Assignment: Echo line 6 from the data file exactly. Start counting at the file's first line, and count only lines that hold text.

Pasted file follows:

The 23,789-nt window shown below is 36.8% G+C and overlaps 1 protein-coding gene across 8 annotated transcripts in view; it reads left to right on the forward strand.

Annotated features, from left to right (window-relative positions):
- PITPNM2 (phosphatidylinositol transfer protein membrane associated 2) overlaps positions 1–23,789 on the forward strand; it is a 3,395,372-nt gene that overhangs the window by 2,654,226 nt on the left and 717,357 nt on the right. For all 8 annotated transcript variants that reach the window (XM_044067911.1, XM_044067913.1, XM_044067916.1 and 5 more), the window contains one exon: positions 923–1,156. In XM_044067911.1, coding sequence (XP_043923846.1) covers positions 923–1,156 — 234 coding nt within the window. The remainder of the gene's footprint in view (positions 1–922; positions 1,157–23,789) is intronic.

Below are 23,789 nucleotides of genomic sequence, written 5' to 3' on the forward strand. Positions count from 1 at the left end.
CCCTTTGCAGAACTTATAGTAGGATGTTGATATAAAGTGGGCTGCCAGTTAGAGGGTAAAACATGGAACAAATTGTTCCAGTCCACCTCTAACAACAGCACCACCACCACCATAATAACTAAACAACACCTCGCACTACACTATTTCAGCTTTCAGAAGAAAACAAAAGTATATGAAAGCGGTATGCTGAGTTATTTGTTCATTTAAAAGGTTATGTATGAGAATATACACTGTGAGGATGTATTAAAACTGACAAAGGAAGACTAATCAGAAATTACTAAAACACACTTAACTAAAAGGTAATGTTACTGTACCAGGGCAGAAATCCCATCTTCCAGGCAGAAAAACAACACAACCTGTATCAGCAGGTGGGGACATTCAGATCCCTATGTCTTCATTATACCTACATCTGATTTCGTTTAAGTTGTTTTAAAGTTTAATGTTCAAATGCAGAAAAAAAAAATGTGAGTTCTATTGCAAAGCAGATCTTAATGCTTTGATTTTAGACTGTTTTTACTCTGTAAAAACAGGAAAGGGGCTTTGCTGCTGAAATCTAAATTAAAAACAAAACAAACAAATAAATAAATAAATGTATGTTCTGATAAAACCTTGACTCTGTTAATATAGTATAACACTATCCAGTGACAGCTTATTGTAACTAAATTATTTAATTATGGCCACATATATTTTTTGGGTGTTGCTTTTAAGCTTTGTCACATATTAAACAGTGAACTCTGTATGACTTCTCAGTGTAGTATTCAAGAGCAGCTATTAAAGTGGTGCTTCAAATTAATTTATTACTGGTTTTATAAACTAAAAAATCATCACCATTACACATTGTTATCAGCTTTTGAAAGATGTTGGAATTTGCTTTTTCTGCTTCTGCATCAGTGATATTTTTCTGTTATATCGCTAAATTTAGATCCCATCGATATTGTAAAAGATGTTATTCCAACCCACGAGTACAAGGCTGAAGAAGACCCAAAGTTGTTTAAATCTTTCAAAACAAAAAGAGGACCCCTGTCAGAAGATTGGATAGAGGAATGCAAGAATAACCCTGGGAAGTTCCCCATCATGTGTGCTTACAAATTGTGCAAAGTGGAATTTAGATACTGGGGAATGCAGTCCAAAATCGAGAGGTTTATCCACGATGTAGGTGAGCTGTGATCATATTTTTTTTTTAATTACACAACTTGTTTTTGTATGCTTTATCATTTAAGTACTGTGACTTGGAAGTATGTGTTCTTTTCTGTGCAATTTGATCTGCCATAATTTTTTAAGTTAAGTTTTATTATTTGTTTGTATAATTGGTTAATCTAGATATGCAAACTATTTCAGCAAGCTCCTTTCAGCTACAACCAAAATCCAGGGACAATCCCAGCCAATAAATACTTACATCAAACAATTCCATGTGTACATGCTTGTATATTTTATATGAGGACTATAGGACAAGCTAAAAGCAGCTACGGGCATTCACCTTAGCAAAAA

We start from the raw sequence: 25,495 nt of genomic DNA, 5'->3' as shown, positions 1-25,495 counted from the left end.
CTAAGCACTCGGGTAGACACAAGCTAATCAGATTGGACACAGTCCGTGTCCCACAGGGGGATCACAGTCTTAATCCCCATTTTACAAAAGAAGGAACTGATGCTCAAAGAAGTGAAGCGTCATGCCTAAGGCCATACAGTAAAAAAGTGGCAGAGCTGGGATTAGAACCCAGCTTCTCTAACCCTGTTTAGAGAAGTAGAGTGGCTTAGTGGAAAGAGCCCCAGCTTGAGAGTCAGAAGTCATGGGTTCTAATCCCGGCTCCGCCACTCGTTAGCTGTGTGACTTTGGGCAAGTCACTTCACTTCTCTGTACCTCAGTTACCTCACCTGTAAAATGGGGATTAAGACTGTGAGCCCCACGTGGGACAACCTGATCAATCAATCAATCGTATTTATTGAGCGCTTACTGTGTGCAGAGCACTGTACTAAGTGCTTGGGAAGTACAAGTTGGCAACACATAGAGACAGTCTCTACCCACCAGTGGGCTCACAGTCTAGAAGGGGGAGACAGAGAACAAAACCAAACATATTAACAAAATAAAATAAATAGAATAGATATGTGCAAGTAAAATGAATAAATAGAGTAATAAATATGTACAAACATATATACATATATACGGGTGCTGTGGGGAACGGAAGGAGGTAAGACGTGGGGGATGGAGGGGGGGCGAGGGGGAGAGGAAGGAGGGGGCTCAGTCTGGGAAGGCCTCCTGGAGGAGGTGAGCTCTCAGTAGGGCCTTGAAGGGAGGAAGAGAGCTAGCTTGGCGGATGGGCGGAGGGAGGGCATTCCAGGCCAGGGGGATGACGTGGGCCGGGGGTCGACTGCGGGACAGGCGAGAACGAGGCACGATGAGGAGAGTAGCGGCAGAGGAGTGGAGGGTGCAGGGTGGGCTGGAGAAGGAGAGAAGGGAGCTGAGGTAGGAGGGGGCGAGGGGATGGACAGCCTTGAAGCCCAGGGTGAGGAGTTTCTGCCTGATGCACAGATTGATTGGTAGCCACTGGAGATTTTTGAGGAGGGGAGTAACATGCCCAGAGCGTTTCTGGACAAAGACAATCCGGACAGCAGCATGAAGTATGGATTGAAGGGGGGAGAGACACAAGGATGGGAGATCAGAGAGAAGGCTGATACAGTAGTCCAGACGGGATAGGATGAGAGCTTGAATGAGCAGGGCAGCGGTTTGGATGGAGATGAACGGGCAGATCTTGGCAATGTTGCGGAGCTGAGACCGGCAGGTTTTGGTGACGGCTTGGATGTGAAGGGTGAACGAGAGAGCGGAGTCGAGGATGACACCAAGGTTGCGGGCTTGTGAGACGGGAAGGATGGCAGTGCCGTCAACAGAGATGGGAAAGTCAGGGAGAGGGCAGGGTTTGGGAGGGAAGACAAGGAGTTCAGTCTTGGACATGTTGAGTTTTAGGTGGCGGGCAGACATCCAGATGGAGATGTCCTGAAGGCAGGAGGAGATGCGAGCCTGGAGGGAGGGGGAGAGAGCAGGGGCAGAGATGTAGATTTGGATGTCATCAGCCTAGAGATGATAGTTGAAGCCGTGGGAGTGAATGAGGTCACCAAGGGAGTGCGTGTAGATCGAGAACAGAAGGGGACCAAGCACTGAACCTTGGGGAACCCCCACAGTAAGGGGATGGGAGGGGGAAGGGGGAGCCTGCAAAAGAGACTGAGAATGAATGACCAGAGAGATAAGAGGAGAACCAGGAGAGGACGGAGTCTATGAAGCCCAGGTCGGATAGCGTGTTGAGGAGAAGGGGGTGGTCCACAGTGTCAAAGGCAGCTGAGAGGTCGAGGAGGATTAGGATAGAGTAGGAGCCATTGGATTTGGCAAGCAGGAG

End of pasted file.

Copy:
We start from the raw sequence: 25,495 nt of genomic DNA, 5'->3' as shown, positions 1-25,495 counted from the left end.